Questions about the Lessons for Sunday, March 3

It is a common refrain I seem to hear more and more often these days, “Isn’t there any good news?”.  All over the news programs and newspapers are stories of catastrophic events. Blizzards, tornadoes, hurricanes, floods, famines, earthquakes and Tsunamis all wreak havoc in different locations all over the world and in their wake lives are changed.  Often times this havoc is left unreported or under-reported as our news media moves on to the next big story.  What is left behind are the survivors who grieve the loss of families, loved ones, homes, businesses and communities.  Loss and grief ultimately leads to the question: “why?”.   What had these people done to deserve having their lives turned upside down?

In Biblical times, it was common for people to associate disease, suffering and death to human sinfulness.  The greater the sin, the more likely the misfortune.  And unfortunately, even today, there are many that still think this way.  We desire to have control over the chaos in our lives and so we hunt for some cause to explain the effect.  It was no different in Jesus’ time.  People wanted to understand and control misfortune. At the beginning of the Gospel reading from Luke, it lists a series of tragic events.  The first being the death of some Galileans at the hands of Pilate.  Because their blood was mixed with their sacrifices, it is probable that their deaths occurred in conjunction with their worship in the temple in Jerusalem.  Then there was the death of those who were killed when the tower of Siloam fell on them. The tower was probably part of a secure fortress meant to keep people safe but the accidental collapse lead to the death of eighteen people.  The crowd, wondering what these people had done to deserve such fate, asked Jesus, “do you think these were the worst offenders in Jerusalem?”.  Jesus’ answer was simply no.  Death happens; it can catch you by surprise when you least expect it.  It can even happen when you are praying or when you are standing near a tower. Death is always close and not necessarily a controllable event.  Jesus reminds the crowd that we can’t put everything off until tomorrow and we need to repent.  Then he tells the parable of the fig tree.  The landowner has grown impatient with a tree that has failed to produce fruit for three years and he asks the gardener to cut it down.   The gardener asks to work with the tree for one more year, digging around the roots and feeding it with manure, and if it then does not produce fruit, he would cut it down.

At first I saw no connection with the original story but if you look deeper, when the gardener (Jesus) asks for another year of life for the tree, he is mirroring God’s mercy.  Just as the gardener refused to give up on the tree, Jesus isn’t giving up on us either. The gardener intends to nurture the tree along, just as Jesus does everything he can to nurture us so that we too can live and bear fruit.  In the parable, His passion to live in us is marked with a sense of urgency; the gardener has one year.  This sense of urgency challenges us to look at our lives and dare to ask the hard questions: Am I so busy that I am not making time for God in my life? Am I withholding forgiveness for old wrongs?  Am I doing everything I can to love my neighbor as myself?  These are the tough questions of our Lenten burden and asking such questions moves us towards repentance.  But we find it difficult to let go of old hurts and the tragedies in our lives and in the world. We continue to focus on how things can be so unfair.  We want to believe that no one should need to suffer, that we should be able to go through life without feeling the effects of unfairness or injustice, but this need for answers distracts us from trusting in a God whose presence makes tragedy and suffering and those unanswerable questions bearable.  The notion that that only good thing happen to good people and bad thing happens to bad people was put to rest when Jesus was nailed to the cross for our sins.  The more crucial question is, can you trust God to be God and can you love God without linking the love to the good or bad things that come your way?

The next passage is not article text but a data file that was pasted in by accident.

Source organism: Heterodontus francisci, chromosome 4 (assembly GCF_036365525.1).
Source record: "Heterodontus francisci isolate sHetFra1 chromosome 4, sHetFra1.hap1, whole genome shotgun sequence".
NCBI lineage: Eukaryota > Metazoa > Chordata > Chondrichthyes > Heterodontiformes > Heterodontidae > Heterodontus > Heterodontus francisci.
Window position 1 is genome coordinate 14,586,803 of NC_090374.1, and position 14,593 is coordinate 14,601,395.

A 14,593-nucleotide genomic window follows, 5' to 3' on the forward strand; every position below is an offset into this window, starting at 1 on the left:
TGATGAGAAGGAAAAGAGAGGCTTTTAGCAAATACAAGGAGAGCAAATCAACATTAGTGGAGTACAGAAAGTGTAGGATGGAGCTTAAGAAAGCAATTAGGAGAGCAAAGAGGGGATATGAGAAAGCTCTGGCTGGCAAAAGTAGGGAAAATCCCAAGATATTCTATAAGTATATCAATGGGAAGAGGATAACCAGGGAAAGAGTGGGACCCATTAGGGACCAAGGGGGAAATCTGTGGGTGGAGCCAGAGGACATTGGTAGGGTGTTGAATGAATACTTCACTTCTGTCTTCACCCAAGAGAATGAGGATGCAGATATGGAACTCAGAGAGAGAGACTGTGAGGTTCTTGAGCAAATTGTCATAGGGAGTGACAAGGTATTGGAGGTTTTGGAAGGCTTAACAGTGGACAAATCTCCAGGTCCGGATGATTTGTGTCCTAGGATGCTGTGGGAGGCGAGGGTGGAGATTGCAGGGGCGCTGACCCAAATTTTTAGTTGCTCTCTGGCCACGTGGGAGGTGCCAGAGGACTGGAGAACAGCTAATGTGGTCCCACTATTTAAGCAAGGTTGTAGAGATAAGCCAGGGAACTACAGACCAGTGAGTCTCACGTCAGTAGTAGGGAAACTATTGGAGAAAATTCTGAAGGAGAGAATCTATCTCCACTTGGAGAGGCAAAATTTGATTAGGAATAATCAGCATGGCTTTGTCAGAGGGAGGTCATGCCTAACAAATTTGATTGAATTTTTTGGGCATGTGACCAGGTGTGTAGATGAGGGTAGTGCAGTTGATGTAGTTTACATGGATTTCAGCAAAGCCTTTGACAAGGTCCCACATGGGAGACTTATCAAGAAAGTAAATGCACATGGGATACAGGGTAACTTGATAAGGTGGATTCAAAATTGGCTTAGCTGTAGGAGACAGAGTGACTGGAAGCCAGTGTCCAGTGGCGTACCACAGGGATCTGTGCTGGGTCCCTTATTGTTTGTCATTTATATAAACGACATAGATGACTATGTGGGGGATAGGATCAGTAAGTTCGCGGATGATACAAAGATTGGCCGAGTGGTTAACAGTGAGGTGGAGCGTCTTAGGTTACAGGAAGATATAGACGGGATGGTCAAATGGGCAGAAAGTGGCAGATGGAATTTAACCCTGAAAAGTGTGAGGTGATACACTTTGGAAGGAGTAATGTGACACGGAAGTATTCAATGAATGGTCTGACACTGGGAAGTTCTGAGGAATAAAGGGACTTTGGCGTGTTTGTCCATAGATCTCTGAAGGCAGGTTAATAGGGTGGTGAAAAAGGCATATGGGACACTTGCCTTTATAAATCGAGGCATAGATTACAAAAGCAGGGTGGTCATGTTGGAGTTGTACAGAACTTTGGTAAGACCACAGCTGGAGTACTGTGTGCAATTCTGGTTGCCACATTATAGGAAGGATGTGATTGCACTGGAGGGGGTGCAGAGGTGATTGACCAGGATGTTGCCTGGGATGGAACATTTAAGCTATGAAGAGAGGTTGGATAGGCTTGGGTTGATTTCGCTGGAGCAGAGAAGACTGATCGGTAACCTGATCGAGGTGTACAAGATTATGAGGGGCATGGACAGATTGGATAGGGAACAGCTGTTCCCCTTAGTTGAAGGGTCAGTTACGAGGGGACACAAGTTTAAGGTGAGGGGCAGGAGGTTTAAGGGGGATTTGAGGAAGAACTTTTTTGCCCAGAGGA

There are no easy answers, but in the presence of God we know in Christ we get a God whose love in our lives challenges and enables us to live without all the answers. God is willing to dig around our hearts, patiently encouraging us toward repentance and faithfulness and fruitfulness. We get a God who has given His whole life to us, so that we might come to learn how to give our lives to God more fully.  Is this the year for us to bear fruit?

1.)   Does the news media’s constant focus on catastrophic events contribute to the feeling that there is less good news in the world than there used to be?  What else lends itself to this type of feeling?

2.)   How do you think the impact of news media moving from one event to the other without giving a voice to the victims impacts our view on life?

3.)   With all the suffering going on in the world, how can we give a voice to victims of catastrophic events and how can we be witnesses to God’s compassionate love to those in need?

4.)   How do you feel about associating sin with punishment from God?

5.)   Does asking ourselves the hard questions lead to repentance?  How can our self-analysis not lead to just more bad news when we fail to love as God has first loved us?



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